Federal Contested Elections Act

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The Federal Contested Elections Act of 1969 (2 U.S.C. §§ 381 et seq.), also FCEA provides a procedure for candidates to the United States House of Representatives to contest general elections by filing with the Clerk of the House. The law delegates all matters involving contested elections first to the Committee on House Administration, which receives jurisdiction of such matters by the rules of the House.

Constitutional Basis[edit]

Article I, Section 5 of the Constitution states that each House shall be the judge of its own elections, returns, and Member qualifications. Section 4 permits Congress to make laws to alter state regulations concerning elections. As a result, the House or Senate have final authority to decide a contested election, superseding even a state legislature or court. Court cases have held that House decisions of contested elections cannot be brought to the courts on appeal, even to the Supreme Court, and even if they are political in nature.

Initiating an examination of a contested election[edit]

The law explains the process, starting from the filing of a notice of contest by the loser of the election, taking of testimony from witnesses, and the holding of hearings on the depositions and papers filed with the Clerk of the House. The burden of proof lies on the challenger to produce sufficient evidence to change the outcome of the election. An examination of a contested election may also be initiated by any Member on the floor who wishes to challenge the legitimacy of another Member's taking of the oath of office. The challenge begins in the form of a resolution. It is then referred to the Committee on House Administration for review. Individual electors from the state in question may also petition the House for a review of the election.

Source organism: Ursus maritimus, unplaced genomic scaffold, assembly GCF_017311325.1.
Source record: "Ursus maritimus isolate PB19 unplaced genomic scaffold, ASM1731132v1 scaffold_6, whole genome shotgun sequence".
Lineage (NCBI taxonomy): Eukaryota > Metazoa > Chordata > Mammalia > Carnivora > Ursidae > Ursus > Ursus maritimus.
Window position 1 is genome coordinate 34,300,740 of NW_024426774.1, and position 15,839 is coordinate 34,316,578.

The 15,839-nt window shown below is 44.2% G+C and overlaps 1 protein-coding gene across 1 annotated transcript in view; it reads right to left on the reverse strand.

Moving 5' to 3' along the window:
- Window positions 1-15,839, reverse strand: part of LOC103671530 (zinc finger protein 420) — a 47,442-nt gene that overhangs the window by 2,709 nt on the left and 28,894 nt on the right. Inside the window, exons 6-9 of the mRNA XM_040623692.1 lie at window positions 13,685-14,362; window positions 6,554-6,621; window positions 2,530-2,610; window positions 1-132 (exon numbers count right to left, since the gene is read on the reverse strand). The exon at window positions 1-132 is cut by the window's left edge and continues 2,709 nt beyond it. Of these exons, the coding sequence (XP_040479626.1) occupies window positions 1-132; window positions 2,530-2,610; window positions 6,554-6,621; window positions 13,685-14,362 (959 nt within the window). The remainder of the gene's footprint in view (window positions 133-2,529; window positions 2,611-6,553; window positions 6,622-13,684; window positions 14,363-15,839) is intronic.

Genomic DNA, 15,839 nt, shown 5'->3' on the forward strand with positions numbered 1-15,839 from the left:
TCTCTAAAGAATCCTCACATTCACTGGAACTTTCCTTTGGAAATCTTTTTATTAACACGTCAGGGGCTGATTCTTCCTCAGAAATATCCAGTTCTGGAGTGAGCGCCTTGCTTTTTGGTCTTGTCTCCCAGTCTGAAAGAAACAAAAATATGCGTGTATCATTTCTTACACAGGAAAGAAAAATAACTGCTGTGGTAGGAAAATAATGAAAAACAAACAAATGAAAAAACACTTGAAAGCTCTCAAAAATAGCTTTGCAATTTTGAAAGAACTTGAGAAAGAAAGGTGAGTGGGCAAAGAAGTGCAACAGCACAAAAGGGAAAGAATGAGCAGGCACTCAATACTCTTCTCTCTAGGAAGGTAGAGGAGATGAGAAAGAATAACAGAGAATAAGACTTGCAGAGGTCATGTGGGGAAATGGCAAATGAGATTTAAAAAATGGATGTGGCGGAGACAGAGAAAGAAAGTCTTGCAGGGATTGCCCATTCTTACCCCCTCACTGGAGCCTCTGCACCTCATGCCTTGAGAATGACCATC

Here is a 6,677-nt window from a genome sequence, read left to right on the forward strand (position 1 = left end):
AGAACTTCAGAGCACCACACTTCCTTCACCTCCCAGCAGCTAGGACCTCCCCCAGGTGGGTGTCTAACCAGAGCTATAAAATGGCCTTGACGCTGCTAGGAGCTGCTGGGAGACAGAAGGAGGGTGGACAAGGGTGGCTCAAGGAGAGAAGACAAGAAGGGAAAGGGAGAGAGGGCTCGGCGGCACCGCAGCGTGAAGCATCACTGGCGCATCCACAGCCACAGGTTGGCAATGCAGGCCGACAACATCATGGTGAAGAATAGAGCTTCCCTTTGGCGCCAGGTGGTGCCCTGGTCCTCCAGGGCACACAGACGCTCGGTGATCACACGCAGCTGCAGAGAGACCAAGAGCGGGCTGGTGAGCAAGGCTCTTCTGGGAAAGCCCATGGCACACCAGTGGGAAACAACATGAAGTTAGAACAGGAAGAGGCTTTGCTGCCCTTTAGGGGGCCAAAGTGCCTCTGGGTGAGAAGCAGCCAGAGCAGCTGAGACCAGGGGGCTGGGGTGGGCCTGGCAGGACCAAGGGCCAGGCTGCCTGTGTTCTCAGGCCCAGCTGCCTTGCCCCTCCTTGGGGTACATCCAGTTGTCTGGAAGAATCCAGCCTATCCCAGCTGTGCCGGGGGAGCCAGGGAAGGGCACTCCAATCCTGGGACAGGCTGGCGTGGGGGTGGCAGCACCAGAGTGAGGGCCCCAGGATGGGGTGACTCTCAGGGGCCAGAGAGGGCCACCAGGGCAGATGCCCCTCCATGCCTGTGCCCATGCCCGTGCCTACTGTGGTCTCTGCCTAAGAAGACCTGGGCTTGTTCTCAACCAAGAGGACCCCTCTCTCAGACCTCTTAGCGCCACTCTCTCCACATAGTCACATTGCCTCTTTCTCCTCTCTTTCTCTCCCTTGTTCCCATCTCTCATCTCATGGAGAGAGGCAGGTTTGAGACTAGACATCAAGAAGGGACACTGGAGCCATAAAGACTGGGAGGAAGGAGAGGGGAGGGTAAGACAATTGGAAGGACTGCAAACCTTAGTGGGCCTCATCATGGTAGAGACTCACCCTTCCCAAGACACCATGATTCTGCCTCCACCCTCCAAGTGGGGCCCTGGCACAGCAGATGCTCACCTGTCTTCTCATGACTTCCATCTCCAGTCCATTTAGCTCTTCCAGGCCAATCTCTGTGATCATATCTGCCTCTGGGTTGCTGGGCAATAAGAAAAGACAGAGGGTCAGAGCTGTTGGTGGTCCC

From Committee to House[edit]

After the Committee completes its examination of the election, it issues a report to the full House, in the form of a resolution with recommendations. The House then adopts or rejects this resolution by a majority vote. The precedents of the House state that the resolution can:

  • dismiss the challenge
  • declare which candidate is entitled to the seat
  • assert that no one should be seated pending the completion of an investigation
  • call for a new election to be held
  • refute the challenger as not qualified to contest the election
  • provide reimbursement for the contestants from the contingency fund of the House for costs incurred in the contested election process.

Recounts are undertaken if the election loser can show he has exhausted all appeals in the state courts under state law. However, the House has sometimes declined to order a recount if the state supreme court has already conducted one

The resolution containing the Committee's recommendations is debated in the House. Amending is possible, but difficult. The resolution is subject to a motion to recommit (sending it back to committee) with instructions from the House to take further action. Adoption or defeat is by a majority vote of those present.